Tabletalk Subscription
You have {{ remainingArticles }} free {{ counterWords }} remaining.You've accessed all your free articles.
Unlock the Archives for Free

Request your free, three-month trial to Tabletalk magazine. You’ll receive the print issue monthly and gain immediate digital access to decades of archives. This trial is risk-free. No credit card required.

Try Tabletalk Now

Already receive Tabletalk magazine every month?

Verify your email address to gain unlimited access.

{{ error }}Need help?

Nehemiah 13:1–14

“Remember me, O my God, concerning this, and do not wipe out my good deeds that I have done for the house of my God and for his service” (v. 14).

Much of the book of Nehemiah is drawn from Nehemiah’s memoirs of his service in Jerusalem, so the work is punctuated by personal observances and prayers that Nehemiah uttered at the time of the events described or later as he was writing the history. Several of these prayers call on the Lord to remember Nehemiah’s faithful service as the governor of postexilic Judah (e.g., Neh. 5:19; 13:14, 31). They are, in essence, appeals to God to reward him for his obedience. Such appeals may seem strange to us, for we are not quick to ask for the Lord to repay us for our faithfulness. However, Scripture contains many prayers in which the saints speak of God’s dealing with them according to their righteousness or innocence, the implication being that God blessed them for their obedience (e.g., Pss. 7:8; 18:20, 24; 73:13). These examples show that at times it is right for us to humbly appeal to how we have faithfully served the Lord as we ask for His blessing, even as we remember that we have never served God perfectly.

Today’s passage reveals some of the good that Nehemiah did in his second term as governor of Judah. According to Nehemiah 13:6, we see that “in the thirty-second year of Artaxerxes king of Babylon,” he returned to the Persian palace. From chronological indicators found in other texts such as Nehemiah 1:1, we can determine that Nehemiah left Jerusalem in 433 BC, twelve years after the wall was finished in 445 BC. Evidently, Nehemiah believed that Judah was in a good enough state defensively and spiritually that he could go back to being the cupbearer for King Artaxerxes I, also known as “king of Babylon” because Babylon was part of the Persian Empire.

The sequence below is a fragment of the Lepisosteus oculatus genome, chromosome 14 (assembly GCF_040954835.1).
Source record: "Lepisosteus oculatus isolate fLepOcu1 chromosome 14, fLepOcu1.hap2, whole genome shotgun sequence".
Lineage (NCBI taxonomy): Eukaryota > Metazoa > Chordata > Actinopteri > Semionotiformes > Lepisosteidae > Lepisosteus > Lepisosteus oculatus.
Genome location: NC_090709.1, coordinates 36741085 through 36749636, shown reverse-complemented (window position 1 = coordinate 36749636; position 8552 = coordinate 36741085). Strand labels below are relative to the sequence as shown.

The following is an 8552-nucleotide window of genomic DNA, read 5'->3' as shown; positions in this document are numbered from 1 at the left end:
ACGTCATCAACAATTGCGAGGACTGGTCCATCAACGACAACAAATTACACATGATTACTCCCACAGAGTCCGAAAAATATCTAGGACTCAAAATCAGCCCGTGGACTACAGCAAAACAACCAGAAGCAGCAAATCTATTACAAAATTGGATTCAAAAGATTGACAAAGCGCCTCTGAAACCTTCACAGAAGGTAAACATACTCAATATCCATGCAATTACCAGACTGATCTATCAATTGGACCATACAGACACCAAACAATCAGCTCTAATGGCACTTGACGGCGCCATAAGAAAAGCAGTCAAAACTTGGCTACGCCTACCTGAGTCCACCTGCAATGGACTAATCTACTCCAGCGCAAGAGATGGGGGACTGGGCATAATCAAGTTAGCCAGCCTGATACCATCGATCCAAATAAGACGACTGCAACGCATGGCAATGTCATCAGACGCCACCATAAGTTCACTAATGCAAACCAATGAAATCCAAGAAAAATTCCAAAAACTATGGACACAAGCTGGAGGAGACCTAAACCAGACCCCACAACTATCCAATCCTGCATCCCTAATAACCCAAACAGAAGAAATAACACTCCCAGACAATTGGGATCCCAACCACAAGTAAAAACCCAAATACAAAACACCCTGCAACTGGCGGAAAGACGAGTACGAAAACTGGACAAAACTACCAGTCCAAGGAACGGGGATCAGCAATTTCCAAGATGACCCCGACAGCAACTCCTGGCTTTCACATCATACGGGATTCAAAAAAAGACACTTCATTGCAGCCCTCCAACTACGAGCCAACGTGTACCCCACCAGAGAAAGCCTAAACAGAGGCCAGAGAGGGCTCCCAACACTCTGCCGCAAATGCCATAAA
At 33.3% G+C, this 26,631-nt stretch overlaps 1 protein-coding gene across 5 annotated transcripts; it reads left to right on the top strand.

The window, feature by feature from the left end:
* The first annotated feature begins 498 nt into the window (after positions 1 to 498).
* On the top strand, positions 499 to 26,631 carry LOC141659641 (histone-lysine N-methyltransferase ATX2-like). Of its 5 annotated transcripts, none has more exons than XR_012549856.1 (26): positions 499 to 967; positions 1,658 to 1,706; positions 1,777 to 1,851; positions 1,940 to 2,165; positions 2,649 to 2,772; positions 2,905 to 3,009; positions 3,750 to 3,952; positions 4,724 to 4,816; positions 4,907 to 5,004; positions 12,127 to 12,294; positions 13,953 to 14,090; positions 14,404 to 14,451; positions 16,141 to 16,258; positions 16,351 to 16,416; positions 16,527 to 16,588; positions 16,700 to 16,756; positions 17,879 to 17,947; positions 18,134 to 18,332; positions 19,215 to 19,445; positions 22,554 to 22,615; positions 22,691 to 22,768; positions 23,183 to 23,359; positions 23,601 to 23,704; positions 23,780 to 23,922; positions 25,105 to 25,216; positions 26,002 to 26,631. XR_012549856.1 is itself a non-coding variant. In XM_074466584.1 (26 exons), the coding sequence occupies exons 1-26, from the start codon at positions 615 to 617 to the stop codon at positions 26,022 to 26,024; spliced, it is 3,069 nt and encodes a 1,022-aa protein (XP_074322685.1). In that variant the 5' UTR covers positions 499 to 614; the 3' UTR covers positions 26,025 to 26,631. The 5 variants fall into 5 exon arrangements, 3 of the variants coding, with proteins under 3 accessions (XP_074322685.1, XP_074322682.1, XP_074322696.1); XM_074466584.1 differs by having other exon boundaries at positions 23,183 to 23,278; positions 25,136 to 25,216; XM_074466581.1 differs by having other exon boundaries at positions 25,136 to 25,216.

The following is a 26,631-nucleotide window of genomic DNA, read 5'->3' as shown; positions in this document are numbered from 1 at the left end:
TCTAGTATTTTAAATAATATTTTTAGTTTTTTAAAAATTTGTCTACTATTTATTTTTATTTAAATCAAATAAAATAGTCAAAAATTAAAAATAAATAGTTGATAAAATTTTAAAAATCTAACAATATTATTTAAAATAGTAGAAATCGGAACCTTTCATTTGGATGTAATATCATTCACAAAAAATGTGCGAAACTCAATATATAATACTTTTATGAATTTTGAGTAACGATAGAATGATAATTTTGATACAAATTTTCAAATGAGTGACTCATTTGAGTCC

In Nehemiah’s absence, however, things went downhill fast. Tobiah the Ammonite, who had opposed Nehemiah and the wall project, had a chamber in the temple, violating the law that impenitent Ammonites could not enter the sanctuary (13:1–5). Through family connections—Tobiah was related by marriage to many Jews, including Eliashib the priest (v. 4; see 6:17–18)—Tobiah had set up camp in the place that was to be most free of pagan influence. Hearing this, Nehemiah rushed back to Jerusalem sometime after 433 BC, taking up the governorship again and ejecting Tobiah. Nehemiah also found that the Levites were not being supported as the law prescribed, and he acted to rectify that situation (13:6–14). The people needed a righteous governor to remain faithful to the Lord.

Coram Deo Living before the face of God

Matthew Henry comments on today’s passage: “Deeds done for the house of God and the offices of it, for the support of religion and the encouragement of it, are good deeds. . . . They shall in no wise lose their reward.” The Lord will reward those who are zealous for His worship. If we are zealous for His worship, we can rightly expect a reward, particularly in the age to come.

For Further Study
  • Psalm 58:11
  • Proverbs 22:4
  • Matthew 5:11–12
  • 1 Cor. 3:10–15

Dedicating the Wall of Jerusalem

Postexilic Failure

Keep Reading The Trinity

From the December 2019 Issue
Dec 2019 Issue